Disabled students need not feel isolated when it comes to education. Inclusive education system ensures them equal opportunity.
It is a story of making the impossible possible. B.Bhavna, a girl affected with cerebral palsy, who is wheel-chair bound and cannot speak coherently, is studying for a Bachelors degree in Commerce at Ethiraj College for Women.
Bhavna, her mother Kalpana Rao says, is the first person to use a communication chart to speak to her lecturers and friends. “She points at the various symbols and letters in the chart to convey her message. Her friends use a carbon paper under their notebooks to copy class notes. A regular scribe helps her write her exams for which she gets an extra hour,” her mother says with pride.
Bhavna's story is an example of what inclusive education ought to be like.
If you asked S.Pavithra, another student affected with cerebral palsy studying in Ethiraj College, what “inclusive education” means to her, she will tell you that it is all about greater exposure to the outside world and greater opportunity to learn.
Both Bhavna and Pavithra are alumni of Vidya Sagar, a school for persons with disability. Vidya Sagar's director Rajul Padmanabhan says with the Right to Education Act, education is a right for every child, whether disabled or otherwise and no one should be left out of the loop.
She says that schools and colleges that are focused on producing results alone may not welcome students with disabilities but those who are interested in true education would certainly open their doors to them.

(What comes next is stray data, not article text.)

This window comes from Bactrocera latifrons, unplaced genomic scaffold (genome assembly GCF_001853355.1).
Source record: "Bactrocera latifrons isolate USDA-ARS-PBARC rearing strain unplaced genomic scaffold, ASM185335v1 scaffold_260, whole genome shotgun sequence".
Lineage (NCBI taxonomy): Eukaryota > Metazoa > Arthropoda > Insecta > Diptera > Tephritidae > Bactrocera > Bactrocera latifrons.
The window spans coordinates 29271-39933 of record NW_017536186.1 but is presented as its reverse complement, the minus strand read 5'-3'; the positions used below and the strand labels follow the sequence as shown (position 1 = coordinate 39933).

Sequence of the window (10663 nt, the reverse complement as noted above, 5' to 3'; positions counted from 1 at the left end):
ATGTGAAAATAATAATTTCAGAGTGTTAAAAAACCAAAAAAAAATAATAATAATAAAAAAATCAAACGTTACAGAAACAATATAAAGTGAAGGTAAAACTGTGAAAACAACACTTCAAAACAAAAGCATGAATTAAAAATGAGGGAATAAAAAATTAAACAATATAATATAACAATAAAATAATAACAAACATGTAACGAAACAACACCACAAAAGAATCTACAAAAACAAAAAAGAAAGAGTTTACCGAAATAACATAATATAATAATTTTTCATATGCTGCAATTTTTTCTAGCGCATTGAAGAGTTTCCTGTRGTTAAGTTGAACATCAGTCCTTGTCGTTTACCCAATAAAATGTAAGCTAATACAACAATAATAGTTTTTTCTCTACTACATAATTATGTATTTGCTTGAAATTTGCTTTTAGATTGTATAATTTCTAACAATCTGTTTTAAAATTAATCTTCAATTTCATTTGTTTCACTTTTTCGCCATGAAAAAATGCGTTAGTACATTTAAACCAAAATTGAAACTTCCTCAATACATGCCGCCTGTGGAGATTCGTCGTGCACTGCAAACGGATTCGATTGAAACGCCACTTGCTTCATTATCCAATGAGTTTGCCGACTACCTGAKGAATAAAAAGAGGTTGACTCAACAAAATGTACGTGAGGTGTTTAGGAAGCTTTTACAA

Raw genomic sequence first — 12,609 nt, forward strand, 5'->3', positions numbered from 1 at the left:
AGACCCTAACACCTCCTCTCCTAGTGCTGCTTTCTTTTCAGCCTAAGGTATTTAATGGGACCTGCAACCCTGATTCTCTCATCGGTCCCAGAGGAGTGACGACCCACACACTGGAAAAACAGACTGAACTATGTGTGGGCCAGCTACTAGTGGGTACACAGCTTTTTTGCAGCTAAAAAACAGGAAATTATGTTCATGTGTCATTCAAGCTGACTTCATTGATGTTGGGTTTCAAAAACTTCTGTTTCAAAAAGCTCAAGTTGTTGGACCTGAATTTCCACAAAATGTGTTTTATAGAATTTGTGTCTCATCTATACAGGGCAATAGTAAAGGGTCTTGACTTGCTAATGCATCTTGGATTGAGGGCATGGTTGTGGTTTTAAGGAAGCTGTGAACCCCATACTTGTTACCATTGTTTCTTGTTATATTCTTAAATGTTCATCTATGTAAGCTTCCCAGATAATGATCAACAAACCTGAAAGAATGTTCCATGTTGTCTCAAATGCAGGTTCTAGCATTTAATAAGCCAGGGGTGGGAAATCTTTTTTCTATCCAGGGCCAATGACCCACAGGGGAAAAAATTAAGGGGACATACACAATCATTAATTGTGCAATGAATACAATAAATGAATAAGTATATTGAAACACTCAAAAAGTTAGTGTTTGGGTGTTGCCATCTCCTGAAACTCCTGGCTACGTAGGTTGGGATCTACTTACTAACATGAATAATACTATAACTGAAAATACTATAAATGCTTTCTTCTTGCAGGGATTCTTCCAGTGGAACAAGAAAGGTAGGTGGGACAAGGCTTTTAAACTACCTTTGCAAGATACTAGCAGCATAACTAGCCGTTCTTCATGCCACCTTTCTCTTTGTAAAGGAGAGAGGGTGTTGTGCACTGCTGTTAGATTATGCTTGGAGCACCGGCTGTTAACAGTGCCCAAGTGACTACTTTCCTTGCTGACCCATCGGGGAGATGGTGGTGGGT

At a rally conducted in Chennai recently, several students with disabilities demanded that they be given a place in mainstream schools. The students demanded that schools and colleges make their campuses disabled-friendly and admit them.
Arun Prasad, an eight standard student of St. Louis Institute for Deaf & Blind, Adyar, said that people who did not suffer from disabilities were ignoring their needs,” he said. With a symbolic gesture of hands he asked, “Why should we study separately?”
Ms.Kalpana Rao says Bhavna does all her studies at home on her own. “I am a science person. But Bhavna said she was keen on studying commerce. I hardly help her with studies at home,” she says.
Being part of the mainstream has given students like Bhavna the confidence to go it alone.